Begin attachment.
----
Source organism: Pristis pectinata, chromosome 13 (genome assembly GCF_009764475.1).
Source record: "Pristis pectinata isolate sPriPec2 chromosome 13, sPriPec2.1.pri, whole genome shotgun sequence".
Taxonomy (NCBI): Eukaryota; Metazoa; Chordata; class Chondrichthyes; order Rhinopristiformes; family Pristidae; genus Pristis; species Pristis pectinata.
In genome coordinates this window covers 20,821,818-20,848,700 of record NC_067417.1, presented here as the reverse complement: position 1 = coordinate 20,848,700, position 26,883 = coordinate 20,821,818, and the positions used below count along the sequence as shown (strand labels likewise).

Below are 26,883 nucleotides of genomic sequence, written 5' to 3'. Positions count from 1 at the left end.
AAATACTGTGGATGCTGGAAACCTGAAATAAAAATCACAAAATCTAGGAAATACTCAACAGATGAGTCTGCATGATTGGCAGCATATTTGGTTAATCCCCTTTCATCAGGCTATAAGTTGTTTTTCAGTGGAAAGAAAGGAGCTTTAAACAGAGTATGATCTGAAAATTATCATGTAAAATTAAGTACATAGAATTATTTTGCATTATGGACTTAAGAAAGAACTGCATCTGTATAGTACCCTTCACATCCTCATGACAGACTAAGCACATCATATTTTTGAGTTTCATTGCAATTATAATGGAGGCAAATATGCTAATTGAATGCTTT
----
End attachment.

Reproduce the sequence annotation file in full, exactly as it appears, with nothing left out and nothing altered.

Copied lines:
Source organism: Pristis pectinata, chromosome 13 (genome assembly GCF_009764475.1).
Source record: "Pristis pectinata isolate sPriPec2 chromosome 13, sPriPec2.1.pri, whole genome shotgun sequence".
Taxonomy (NCBI): Eukaryota; Metazoa; Chordata; class Chondrichthyes; order Rhinopristiformes; family Pristidae; genus Pristis; species Pristis pectinata.
In genome coordinates this window covers 20,821,818-20,848,700 of record NC_067417.1, presented here as the reverse complement: position 1 = coordinate 20,848,700, position 26,883 = coordinate 20,821,818, and the positions used below count along the sequence as shown (strand labels likewise).

Below are 26,883 nucleotides of genomic sequence, written 5' to 3'. Positions count from 1 at the left end.
AAATACTGTGGATGCTGGAAACCTGAAATAAAAATCACAAAATCTAGGAAATACTCAACAGATGAGTCTGCATGATTGGCAGCATATTTGGTTAATCCCCTTTCATCAGGCTATAAGTTGTTTTTCAGTGGAAAGAAAGGAGCTTTAAACAGAGTATGATCTGAAAATTATCATGTAAAATTAAGTACATAGAATTATTTTGCATTATGGACTTAAGAAAGAACTGCATCTGTATAGTACCCTTCACATCCTCATGACAGACTAAGCACATCATATTTTTGAGTTTCATTGCAATTATAATGGAGGCAAATATGCTAATTGAATGCTTT